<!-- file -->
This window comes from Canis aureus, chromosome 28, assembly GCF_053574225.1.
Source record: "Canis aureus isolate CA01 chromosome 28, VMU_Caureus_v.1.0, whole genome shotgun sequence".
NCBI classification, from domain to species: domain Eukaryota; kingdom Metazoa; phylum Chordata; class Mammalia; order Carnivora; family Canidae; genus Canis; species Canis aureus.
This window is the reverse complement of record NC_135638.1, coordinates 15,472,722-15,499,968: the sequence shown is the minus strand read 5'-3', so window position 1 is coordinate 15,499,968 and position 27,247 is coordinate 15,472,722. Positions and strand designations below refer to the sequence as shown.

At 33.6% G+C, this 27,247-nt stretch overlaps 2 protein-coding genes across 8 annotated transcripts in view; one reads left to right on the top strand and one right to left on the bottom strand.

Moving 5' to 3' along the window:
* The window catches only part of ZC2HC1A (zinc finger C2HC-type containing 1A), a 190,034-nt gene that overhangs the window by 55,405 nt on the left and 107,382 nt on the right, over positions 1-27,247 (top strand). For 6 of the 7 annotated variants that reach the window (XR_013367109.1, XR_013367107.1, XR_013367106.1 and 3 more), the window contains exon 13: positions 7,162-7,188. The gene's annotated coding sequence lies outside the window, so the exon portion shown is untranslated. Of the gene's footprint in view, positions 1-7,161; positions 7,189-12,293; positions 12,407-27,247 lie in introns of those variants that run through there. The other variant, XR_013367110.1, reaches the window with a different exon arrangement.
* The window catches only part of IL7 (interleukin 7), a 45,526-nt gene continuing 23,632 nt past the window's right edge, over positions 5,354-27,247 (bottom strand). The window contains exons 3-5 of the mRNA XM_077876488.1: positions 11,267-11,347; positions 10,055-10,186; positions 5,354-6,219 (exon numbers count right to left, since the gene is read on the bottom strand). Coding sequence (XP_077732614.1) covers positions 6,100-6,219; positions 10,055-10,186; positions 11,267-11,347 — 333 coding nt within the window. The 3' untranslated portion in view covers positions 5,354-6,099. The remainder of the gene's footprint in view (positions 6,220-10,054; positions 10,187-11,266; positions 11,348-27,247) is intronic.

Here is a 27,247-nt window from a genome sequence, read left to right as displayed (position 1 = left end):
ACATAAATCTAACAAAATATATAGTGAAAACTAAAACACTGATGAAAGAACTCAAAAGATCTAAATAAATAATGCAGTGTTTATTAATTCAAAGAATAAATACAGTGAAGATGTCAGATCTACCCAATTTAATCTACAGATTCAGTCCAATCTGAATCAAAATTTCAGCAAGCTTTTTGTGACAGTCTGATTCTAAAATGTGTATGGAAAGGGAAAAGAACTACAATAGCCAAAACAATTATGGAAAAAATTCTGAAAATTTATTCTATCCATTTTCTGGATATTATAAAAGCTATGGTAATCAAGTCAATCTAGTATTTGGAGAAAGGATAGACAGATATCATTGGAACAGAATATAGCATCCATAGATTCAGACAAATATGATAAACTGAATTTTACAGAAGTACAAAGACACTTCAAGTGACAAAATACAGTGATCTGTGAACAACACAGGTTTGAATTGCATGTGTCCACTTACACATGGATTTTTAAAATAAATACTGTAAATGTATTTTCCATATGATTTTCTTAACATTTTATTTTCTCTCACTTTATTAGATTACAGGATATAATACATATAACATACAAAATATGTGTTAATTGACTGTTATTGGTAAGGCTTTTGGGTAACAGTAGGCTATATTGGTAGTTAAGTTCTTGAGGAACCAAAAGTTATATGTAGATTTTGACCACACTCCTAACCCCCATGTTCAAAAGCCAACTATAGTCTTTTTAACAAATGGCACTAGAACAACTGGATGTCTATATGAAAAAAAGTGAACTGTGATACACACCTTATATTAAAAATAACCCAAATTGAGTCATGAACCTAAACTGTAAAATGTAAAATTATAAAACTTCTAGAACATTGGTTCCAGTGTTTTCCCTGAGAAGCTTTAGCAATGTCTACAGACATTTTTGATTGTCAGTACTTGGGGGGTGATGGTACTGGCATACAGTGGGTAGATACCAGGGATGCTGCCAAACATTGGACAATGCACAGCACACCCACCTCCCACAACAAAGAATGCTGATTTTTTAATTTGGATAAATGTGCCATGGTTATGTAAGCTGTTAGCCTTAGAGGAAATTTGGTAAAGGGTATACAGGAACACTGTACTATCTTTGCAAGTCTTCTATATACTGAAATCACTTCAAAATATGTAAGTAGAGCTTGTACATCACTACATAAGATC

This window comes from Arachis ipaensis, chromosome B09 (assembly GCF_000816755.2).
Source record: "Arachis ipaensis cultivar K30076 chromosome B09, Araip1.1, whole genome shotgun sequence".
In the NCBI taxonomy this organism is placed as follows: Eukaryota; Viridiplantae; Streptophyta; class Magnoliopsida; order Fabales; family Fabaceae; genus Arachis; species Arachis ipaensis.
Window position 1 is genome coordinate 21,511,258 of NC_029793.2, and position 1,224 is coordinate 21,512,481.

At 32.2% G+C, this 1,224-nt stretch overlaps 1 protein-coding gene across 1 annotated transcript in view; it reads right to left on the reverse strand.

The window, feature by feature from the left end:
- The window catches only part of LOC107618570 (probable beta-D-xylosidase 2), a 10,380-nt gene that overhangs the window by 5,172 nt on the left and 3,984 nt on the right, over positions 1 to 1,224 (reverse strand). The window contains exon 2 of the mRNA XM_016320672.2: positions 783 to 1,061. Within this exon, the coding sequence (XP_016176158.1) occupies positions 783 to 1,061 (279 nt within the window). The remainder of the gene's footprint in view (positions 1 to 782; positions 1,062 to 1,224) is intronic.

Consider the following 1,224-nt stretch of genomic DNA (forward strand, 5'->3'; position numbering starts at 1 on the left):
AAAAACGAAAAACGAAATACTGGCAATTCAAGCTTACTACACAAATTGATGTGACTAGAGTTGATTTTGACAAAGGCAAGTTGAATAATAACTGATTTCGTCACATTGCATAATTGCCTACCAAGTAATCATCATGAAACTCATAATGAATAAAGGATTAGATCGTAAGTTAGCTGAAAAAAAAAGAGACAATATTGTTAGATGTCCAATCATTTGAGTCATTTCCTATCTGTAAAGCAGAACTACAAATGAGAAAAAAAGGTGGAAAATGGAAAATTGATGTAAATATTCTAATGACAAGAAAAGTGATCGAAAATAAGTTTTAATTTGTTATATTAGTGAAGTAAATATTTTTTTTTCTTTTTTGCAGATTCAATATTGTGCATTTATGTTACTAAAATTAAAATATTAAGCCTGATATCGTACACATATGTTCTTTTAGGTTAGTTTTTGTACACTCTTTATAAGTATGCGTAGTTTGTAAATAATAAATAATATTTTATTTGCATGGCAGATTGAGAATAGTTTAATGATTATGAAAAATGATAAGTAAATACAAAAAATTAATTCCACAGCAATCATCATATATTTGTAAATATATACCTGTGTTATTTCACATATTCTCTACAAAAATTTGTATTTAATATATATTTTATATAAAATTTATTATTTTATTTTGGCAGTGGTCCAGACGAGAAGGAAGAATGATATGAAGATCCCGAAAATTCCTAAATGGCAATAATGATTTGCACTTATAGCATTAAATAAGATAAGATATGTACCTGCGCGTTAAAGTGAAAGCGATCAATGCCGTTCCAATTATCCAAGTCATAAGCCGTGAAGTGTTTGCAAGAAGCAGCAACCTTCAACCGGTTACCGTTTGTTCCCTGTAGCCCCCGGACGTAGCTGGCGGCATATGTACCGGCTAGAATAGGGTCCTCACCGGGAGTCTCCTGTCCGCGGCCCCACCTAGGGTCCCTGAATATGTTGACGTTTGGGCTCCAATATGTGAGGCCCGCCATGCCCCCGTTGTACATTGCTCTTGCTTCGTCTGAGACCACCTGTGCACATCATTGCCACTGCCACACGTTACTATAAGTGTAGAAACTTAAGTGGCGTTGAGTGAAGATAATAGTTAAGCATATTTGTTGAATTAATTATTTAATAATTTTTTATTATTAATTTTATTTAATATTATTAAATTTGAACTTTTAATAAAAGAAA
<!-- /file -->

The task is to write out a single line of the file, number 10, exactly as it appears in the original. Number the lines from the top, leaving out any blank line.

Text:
ACATAAATCTAACAAAATATATAGTGAAAACTAAAACACTGATGAAAGAACTCAAAAGATCTAAATAAATAATGCAGTGTTTATTAATTCAAAGAATAAATACAGTGAAGATGTCAGATCTACCCAATTTAATCTACAGATTCAGTCCAATCTGAATCAAAATTTCAGCAAGCTTTTTGTGACAGTCTGATTCTAAAATGTGTATGGAAAGGGAAAAGAACTACAATAGCCAAAACAATTATGGAAAAAATTCTGAAAATTTATTCTATCCATTTTCTGGATATTATAAAAGCTATGGTAATCAAGTCAATCTAGTATTTGGAGAAAGGATAGACAGATATCATTGGAACAGAATATAGCATCCATAGATTCAGACAAATATGATAAACTGAATTTTACAGAAGTACAAAGACACTTCAAGTGACAAAATACAGTGATCTGTGAACAACACAGGTTTGAATTGCATGTGTCCACTTACACATGGATTTTTAAAATAAATACTGTAAATGTATTTTCCATATGATTTTCTTAACATTTTATTTTCTCTCACTTTATTAGATTACAGGATATAATACATATAACATACAAAATATGTGTTAATTGACTGTTATTGGTAAGGCTTTTGGGTAACAGTAGGCTATATTGGTAGTTAAGTTCTTGAGGAACCAAAAGTTATATGTAGATTTTGACCACACTCCTAACCCCCATGTTCAAAAGCCAACTATAGTCTTTTTAACAAATGGCACTAGAACAACTGGATGTCTATATGAAAAAAAGTGAACTGTGATACACACCTTATATTAAAAATAACCCAAATTGAGTCATGAACCTAAACTGTAAAATGTAAAATTATAAAACTTCTAGAACATTGGTTCCAGTGTTTTCCCTGAGAAGCTTTAGCAATGTCTACAGACATTTTTGATTGTCAGTACTTGGGGGGTGATGGTACTGGCATACAGTGGGTAGATACCAGGGATGCTGCCAAACATTGGACAATGCACAGCACACCCACCTCCCACAACAAAGAATGCTGATTTTTTAATTTGGATAAATGTGCCATGGTTATGTAAGCTGTTAGCCTTAGAGGAAATTTGGTAAAGGGTATACAGGAACACTGTACTATCTTTGCAAGTCTTCTATATACTGAAATCACTTCAAAATATGTAAGTAGAGCTTGTACATCACTACATAAGATC